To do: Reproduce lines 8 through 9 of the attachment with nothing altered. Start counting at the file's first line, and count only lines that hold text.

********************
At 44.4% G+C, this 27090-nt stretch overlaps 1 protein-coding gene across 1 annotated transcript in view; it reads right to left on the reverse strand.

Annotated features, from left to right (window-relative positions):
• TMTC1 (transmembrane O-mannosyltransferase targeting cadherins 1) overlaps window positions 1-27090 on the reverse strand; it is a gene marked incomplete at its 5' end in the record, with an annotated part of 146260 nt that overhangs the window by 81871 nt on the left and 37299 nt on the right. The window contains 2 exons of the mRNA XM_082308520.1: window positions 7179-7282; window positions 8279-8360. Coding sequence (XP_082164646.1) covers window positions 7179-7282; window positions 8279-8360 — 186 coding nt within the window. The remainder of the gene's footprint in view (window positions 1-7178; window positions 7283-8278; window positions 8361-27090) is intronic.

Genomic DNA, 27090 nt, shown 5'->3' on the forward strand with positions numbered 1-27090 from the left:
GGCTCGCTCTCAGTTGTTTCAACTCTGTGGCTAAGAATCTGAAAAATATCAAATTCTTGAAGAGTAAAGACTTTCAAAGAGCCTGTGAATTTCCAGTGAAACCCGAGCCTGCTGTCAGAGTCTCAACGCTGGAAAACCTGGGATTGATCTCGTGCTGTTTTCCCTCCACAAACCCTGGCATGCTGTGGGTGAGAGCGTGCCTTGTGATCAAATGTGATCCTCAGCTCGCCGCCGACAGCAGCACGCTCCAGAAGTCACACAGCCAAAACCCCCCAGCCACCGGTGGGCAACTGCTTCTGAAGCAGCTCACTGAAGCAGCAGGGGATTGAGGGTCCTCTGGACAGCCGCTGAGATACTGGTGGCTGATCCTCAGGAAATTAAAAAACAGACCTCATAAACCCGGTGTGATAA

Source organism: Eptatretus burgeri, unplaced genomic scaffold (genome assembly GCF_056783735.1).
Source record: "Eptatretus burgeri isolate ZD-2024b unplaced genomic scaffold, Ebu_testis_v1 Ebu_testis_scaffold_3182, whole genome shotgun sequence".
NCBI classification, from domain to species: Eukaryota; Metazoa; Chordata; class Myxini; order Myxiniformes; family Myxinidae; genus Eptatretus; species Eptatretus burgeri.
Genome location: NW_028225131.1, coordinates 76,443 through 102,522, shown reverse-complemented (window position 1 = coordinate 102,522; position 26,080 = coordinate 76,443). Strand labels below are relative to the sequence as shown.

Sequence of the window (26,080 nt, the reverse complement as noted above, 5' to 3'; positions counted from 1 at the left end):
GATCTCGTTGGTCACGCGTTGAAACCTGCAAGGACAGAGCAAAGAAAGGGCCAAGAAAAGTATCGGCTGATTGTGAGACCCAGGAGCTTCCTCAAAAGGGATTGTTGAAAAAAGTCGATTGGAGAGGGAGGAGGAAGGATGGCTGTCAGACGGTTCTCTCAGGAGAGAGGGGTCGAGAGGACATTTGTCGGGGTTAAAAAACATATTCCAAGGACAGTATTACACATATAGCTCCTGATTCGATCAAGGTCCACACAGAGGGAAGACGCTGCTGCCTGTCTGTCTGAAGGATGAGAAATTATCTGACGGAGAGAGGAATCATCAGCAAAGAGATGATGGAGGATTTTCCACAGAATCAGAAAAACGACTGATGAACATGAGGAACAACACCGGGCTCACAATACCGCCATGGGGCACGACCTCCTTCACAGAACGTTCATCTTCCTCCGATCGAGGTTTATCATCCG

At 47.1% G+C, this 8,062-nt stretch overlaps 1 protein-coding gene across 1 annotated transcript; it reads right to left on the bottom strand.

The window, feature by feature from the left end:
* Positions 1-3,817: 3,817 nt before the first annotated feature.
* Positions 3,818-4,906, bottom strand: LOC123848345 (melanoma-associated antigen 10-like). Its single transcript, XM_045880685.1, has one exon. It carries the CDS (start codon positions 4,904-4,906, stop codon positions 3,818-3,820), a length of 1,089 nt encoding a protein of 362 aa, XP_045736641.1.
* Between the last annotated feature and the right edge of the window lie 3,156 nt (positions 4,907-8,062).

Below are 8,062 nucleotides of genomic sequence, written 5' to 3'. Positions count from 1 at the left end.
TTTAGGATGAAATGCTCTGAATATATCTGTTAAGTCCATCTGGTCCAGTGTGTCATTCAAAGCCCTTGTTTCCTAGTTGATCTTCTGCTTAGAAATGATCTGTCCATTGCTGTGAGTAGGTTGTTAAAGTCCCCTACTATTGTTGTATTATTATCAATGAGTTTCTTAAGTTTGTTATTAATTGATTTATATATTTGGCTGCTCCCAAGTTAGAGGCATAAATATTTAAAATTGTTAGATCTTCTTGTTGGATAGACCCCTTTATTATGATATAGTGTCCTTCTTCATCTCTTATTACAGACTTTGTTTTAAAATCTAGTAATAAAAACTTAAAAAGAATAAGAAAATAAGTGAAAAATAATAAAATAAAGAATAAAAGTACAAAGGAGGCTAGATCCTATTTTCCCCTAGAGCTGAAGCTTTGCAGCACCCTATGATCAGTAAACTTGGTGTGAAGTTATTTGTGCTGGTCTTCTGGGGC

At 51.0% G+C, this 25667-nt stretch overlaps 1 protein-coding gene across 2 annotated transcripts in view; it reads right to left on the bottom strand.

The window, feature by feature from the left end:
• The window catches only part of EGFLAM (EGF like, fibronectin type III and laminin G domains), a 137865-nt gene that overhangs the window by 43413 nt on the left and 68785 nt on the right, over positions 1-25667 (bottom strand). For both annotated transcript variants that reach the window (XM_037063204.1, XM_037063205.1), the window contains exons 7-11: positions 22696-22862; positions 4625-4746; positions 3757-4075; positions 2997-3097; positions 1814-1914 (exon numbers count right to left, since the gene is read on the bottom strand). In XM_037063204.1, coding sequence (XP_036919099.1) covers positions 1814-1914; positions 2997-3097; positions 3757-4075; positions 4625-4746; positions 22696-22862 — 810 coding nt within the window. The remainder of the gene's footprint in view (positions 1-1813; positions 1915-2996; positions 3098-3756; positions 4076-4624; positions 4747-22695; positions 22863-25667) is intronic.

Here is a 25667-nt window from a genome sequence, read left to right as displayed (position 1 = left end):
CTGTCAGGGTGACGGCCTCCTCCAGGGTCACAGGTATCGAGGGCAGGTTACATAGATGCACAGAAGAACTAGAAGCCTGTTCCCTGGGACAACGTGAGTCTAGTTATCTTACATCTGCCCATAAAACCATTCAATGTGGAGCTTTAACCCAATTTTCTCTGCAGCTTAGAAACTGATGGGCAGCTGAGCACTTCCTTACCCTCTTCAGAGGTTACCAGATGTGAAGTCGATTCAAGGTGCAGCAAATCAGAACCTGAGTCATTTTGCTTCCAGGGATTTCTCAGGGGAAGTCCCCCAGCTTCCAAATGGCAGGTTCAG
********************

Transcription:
NCBI classification, from domain to species: Eukaryota; Metazoa; Chordata; class Myxini; order Myxiniformes; family Myxinidae; genus Eptatretus; species Eptatretus burgeri.
Genome location: NW_028225131.1, coordinates 76,443 through 102,522, shown reverse-complemented (window position 1 = coordinate 102,522; position 26,080 = coordinate 76,443). Strand labels below are relative to the sequence as shown.